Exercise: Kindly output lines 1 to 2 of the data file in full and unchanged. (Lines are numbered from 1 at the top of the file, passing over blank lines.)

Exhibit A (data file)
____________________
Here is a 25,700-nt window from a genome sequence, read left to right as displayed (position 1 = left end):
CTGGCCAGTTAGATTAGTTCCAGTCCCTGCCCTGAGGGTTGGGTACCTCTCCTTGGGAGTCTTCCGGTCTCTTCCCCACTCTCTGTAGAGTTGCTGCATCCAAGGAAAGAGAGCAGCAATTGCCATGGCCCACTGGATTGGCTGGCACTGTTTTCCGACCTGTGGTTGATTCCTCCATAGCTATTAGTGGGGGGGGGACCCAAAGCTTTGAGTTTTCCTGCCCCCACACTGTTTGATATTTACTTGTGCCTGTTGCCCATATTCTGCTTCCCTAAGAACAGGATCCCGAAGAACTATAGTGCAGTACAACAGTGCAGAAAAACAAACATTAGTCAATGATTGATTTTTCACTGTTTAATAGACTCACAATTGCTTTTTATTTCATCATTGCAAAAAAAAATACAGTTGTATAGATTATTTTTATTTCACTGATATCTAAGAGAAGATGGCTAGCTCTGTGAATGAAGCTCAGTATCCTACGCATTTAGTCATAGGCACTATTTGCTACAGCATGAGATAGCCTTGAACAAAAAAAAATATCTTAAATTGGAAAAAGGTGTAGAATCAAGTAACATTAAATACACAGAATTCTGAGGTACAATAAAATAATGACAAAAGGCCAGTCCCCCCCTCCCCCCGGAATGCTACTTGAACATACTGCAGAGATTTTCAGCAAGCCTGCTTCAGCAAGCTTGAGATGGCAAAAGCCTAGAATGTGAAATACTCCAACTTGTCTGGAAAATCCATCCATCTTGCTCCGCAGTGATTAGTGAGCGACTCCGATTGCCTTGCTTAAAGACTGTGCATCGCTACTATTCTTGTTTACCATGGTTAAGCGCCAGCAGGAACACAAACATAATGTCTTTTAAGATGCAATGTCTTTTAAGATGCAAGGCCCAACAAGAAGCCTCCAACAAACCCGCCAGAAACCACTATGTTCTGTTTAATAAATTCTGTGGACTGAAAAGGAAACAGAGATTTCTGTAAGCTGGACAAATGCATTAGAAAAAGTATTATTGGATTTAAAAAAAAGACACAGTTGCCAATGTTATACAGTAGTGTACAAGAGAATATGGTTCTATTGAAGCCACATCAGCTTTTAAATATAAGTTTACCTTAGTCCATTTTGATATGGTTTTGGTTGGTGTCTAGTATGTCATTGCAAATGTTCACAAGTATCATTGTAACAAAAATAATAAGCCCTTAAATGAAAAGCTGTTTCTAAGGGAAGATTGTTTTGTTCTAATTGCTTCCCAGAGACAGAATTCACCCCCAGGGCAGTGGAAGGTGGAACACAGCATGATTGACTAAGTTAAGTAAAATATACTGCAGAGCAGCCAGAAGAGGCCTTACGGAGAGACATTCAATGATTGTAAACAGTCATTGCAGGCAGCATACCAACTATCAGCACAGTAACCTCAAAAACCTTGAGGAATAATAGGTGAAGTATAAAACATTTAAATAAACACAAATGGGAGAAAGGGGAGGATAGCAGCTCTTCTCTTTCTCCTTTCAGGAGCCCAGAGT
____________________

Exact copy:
Here is a 25,700-nt window from a genome sequence, read left to right as displayed (position 1 = left end):
CTGGCCAGTTAGATTAGTTCCAGTCCCTGCCCTGAGGGTTGGGTACCTCTCCTTGGGAGTCTTCCGGTCTCTTCCCCACTCTCTGTAGAGTTGCTGCATCCAAGGAAAGAGAGCAGCAATTGCCATGGCCCACTGGATTGGCTGGCACTGTTTTCCGACCTGTGGTTGATTCCTCCATAGCTATTAGTGGGGGGGGGACCCAAAGCTTTGAGTTTTCCTGCCCCCACACTGTTTGATATTTACTTGTGCCTGTTGCCCATATTCTGCTTCCCTAAGAACAGGATCCCGAAGAACTATAGTGCAGTACAACAGTGCAGAAAAACAAACATTAGTCAATGATTGATTTTTCACTGTTTAATAGACTCACAATTGCTTTTTATTTCATCATTGCAAAAAAAAATACAGTTGTATAGATTATTTTTATTTCACTGATATCTAAGAGAAGATGGCTAGCTCTGTGAATGAAGCTCAGTATCCTACGCATTTAGTCATAGGCACTATTTGCTACAGCATGAGATAGCCTTGAACAAAAAAAAATATCTTAAATTGGAAAAAGGTGTAGAATCAAGTAACATTAAATACACAGAATTCTGAGGTACAATAAAATAATGACAAAAGGCCAGTCCCCCCCTCCCCCCGGAATGCTACTTGAACATACTGCAGAGATTTTCAGCAAGCCTGCTTCAGCAAGCTTGAGATGGCAAAAGCCTAGAATGTGAAATACTCCAACTTGTCTGGAAAATCCATCCATCTTGCTCCGCAGTGATTAGTGAGCGACTCCGATTGCCTTGCTTAAAGACTGTGCATCGCTACTATTCTTGTTTACCATGGTTAAGCGCCAGCAGGAACACAAACATAATGTCTTTTAAGATGCAATGTCTTTTAAGATGCAAGGCCCAACAAGAAGCCTCCAACAAACCCGCCAGAAACCACTATGTTCTGTTTAATAAATTCTGTGGACTGAAAAGGAAACAGAGATTTCTGTAAGCTGGACAAATGCATTAGAAAAAGTATTATTGGATTTAAAAAAAAGACACAGTTGCCAATGTTATACAGTAGTGTACAAGAGAATATGGTTCTATTGAAGCCACATCAGCTTTTAAATATAAGTTTACCTTAGTCCATTTTGATATGGTTTTGGTTGGTGTCTAGTATGTCATTGCAAATGTTCACAAGTATCATTGTAACAAAAATAATAAGCCCTTAAATGAAAAGCTGTTTCTAAGGGAAGATTGTTTTGTTCTAATTGCTTCCCAGAGACAGAATTCACCCCCAGGGCAGTGGAAGGTGGAACACAGCATGATTGACTAAGTTAAGTAAAATATACTGCAGAGCAGCCAGAAGAGGCCTTACGGAGAGACATTCAATGATTGTAAACAGTCATTGCAGGCAGCATACCAACTATCAGCACAGTAACCTCAAAAACCTTGAGGAATAATAGGTGAAGTATAAAACATTTAAATAAACACAAATGGGAGAAAGGGGAGGATAGCAGCTCTTCTCTTTCTCCTTTCAGGAGCCCAGAGT